Greater Happiness May Result From Buying Experiences, Not Possessions
A new psychology study suggests that buying life experiences rather than material possessions leads to greater happiness for both the consumer and those around them.
medicalnewstoday.com - Can money make us happy if we spend it on the right purchases? A new psychology study suggests that buying life experiences rather than material possessions leads to greater happiness for both the consumer and those around them. The findings were presented at the Society for Personality and Social Psychology annual meeting on Feb. 7.
The study demonstrates that experiential purchases, such as a meal out or theater tickets, result in increased well-being because they satisfy higher order needs, specifically the need for social connectedness and vitality -- a feeling of being alive.
"These findings support an extension of basic need theory, where purchases that increase psychological need satisfaction will produce the greatest well-being," said Ryan Howell, assistant professor of psychology at San Francisco State University.
Participants in the study were asked to write reflections and answer questions about their recent purchases. Participants indicated that experiential purchases represented money better spent and greater happiness for both themselves and others. The results also indicate that experiences produce more happiness regardless of the amount spent or the income of the consumer.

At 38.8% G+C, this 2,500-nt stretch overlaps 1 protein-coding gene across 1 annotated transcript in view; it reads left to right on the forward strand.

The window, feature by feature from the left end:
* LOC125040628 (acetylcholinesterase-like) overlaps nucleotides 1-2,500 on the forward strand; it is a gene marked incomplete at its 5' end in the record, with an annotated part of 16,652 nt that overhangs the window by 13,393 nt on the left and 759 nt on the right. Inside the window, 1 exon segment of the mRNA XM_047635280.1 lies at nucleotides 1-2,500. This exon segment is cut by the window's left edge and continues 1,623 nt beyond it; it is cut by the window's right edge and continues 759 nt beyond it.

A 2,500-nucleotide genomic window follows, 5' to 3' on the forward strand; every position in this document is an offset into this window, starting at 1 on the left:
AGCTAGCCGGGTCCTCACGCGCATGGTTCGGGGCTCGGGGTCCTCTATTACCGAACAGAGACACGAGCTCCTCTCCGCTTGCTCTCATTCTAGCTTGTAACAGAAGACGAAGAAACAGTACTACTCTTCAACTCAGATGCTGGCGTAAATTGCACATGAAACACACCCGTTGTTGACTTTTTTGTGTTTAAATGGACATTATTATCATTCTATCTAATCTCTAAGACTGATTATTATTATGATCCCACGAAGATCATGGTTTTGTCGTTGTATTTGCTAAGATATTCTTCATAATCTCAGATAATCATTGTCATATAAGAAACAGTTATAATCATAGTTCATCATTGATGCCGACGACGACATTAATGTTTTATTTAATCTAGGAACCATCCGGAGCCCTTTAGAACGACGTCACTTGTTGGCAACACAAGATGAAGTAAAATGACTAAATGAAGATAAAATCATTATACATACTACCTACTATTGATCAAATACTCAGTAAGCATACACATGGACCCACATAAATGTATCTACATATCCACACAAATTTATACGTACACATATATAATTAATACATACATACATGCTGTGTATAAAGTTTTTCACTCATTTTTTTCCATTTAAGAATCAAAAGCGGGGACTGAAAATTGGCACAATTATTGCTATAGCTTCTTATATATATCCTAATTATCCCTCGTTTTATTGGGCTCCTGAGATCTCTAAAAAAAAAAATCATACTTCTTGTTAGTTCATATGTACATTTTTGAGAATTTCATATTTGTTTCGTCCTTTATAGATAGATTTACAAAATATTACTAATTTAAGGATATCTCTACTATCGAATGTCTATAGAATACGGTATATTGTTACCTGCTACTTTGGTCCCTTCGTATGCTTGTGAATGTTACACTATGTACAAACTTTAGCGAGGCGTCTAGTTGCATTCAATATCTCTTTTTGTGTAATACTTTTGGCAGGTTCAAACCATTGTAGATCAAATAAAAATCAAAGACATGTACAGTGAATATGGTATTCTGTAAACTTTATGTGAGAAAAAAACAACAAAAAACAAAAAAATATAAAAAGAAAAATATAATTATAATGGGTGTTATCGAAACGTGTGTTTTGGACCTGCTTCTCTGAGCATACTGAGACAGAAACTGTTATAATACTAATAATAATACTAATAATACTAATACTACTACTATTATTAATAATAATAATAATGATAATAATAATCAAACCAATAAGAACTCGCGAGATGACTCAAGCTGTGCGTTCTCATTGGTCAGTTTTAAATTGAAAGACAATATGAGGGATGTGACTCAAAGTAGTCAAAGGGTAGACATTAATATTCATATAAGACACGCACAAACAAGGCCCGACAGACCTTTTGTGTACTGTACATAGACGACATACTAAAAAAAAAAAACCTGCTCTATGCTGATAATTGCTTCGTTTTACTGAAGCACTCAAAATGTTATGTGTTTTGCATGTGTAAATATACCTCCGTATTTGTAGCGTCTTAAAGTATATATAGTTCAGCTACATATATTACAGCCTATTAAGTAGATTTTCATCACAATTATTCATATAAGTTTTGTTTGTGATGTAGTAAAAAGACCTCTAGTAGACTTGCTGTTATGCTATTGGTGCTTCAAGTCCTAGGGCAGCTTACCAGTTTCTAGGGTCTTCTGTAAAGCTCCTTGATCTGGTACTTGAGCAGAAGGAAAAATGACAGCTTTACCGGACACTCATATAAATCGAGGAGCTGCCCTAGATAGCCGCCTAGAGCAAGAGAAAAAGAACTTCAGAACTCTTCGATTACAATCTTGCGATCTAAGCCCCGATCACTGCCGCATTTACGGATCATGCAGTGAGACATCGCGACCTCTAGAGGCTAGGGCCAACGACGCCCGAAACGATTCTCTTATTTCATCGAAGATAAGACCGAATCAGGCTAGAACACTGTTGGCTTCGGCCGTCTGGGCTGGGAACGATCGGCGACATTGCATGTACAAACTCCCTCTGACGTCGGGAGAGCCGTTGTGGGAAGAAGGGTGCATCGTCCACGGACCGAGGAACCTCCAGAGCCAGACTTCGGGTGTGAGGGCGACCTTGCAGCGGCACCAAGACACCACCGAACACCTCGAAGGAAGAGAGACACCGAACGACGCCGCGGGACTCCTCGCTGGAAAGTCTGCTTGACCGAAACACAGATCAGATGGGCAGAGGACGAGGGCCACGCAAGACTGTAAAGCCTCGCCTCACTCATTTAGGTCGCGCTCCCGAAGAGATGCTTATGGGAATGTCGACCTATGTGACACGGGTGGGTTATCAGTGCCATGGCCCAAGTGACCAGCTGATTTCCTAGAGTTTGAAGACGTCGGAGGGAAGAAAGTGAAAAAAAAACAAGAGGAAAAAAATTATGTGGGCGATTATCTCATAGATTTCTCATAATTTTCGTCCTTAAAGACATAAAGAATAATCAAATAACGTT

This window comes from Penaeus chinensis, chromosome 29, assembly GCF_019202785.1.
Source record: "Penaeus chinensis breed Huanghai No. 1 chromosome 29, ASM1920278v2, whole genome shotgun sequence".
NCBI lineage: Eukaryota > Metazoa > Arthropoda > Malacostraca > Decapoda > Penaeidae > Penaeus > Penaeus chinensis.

Experiences also lead to longer-term satisfaction. "Purchased experiences provide memory capital," Howell said. "We don't tend to get bored of happy memories like we do with a material object.
"People still believe that more money will make them happy, even though 35 years of research has suggested the opposite," Howell said. "Maybe this belief has held because money is making some people happy some of the time, at least when they spend it on life experiences."
"The mediators of experiential purchases: Determining the impact of psychological need satisfaction" was conducted by Ryan Howell, assistant professor of psychology at San Francisco State University and SF State graduate Graham Hill.